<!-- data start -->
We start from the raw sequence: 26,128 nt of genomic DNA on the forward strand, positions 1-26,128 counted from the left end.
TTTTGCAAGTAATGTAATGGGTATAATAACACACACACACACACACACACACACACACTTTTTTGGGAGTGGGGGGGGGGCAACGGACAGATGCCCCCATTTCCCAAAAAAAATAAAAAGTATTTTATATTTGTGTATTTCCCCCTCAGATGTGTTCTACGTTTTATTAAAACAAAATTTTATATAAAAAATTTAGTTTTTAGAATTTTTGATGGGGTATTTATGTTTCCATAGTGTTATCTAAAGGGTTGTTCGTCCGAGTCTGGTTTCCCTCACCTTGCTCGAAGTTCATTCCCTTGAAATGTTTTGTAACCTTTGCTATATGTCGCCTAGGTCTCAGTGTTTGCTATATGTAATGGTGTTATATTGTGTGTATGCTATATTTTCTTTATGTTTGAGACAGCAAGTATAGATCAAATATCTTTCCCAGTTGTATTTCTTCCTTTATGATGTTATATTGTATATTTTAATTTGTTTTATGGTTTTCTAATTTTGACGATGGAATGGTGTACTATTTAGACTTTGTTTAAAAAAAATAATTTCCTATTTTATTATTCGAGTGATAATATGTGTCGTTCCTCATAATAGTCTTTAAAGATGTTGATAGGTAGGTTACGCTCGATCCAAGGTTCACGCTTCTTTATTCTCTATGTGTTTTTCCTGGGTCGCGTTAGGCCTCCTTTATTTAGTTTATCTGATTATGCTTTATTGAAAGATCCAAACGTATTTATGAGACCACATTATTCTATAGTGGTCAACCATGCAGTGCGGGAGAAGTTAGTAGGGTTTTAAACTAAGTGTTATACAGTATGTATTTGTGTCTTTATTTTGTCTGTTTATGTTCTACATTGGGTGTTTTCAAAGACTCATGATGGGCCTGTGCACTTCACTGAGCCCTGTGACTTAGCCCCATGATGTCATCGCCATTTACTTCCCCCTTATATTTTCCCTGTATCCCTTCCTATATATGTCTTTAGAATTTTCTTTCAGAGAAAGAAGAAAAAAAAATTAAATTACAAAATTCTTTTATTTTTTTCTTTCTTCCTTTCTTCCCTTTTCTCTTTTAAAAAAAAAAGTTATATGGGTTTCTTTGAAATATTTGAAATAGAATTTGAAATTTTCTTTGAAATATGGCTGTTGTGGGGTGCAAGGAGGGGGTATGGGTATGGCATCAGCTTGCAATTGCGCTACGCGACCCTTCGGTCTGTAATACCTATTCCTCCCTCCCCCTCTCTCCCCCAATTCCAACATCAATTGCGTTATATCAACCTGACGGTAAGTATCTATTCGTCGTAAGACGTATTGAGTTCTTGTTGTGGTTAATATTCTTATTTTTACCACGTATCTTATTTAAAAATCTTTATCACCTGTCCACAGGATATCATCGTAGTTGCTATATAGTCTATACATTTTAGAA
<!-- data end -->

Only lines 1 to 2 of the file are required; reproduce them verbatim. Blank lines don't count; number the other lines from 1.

We start from the raw sequence: 26,128 nt of genomic DNA on the forward strand, positions 1-26,128 counted from the left end.
TTTTGCAAGTAATGTAATGGGTATAATAACACACACACACACACACACACACACACACTTTTTTGGGAGTGGGGGGGGGGCAACGGACAGATGCCCCCATTTCCCAAAAAAAATAAAAAGTATTTTATATTTGTGTATTTCCCCCTCAGATGTGTTCTACGTTTTATTAAAACAAAATTTTATATAAAAAATTTAGTTTTTAGAATTTTTGATGGGGTATTTATGTTTCCATAGTGTTATCTAAAGGGTTGTTCGTCCGAGTCTGGTTTCCCTCACCTTGCTCGAAGTTCATTCCCTTGAAATGTTTTGTAACCTTTGCTATATGTCGCCTAGGTCTCAGTGTTTGCTATATGTAATGGTGTTATATTGTGTGTATGCTATATTTTCTTTATGTTTGAGACAGCAAGTATAGATCAAATATCTTTCCCAGTTGTATTTCTTCCTTTATGATGTTATATTGTATATTTTAATTTGTTTTATGGTTTTCTAATTTTGACGATGGAATGGTGTACTATTTAGACTTTGTTTAAAAAAAATAATTTCCTATTTTATTATTCGAGTGATAATATGTGTCGTTCCTCATAATAGTCTTTAAAGATGTTGATAGGTAGGTTACGCTCGATCCAAGGTTCACGCTTCTTTATTCTCTATGTGTTTTTCCTGGGTCGCGTTAGGCCTCCTTTATTTAGTTTATCTGATTATGCTTTATTGAAAGATCCAAACGTATTTATGAGACCACATTATTCTATAGTGGTCAACCATGCAGTGCGGGAGAAGTTAGTAGGGTTTTAAACTAAGTGTTATACAGTATGTATTTGTGTCTTTATTTTGTCTGTTTATGTTCTACATTGGGTGTTTTCAAAGACTCATGATGGGCCTGTGCACTTCACTGAGCCCTGTGACTTAGCCCCATGATGTCATCGCCATTTACTTCCCCCTTATATTTTCCCTGTATCCCTTCCTATATATGTCTTTAGAATTTTCTTTCAGAGAAAGAAGAAAAAAAAATTAAATTACAAAATTCTTTTATTTTTTTCTTTCTTCCTTTCTTCCCTTTTCTCTTTTAAAAAAAAAAGTTATATGGGTTTCTTTGAAATATTTGAAATAGAATTTGAAATTTTCTTTGAAATATGGCTGTTGTGGGGTGCAAGGAGGGGGTATGGGTATGGCATCAGCTTGCAATTGCGCTACGCGACCCTTCGGTCTGTAATACCTATTCCTCCCTCCCCCTCTCTCCCCCAATTCCAACATCAATTGCGTTATATCAACCTGACGGTAAGTATCTATTCGTCGTAAGACGTATTGAGTTCTTGTTGTGGTTAATATTCTTATTTTTACCACGTATCTTATTTAAAAATCTTTATCACCTGTCCACAGGATATCATCGTAGTTGCTATATAGTCTATACATTTTAGAA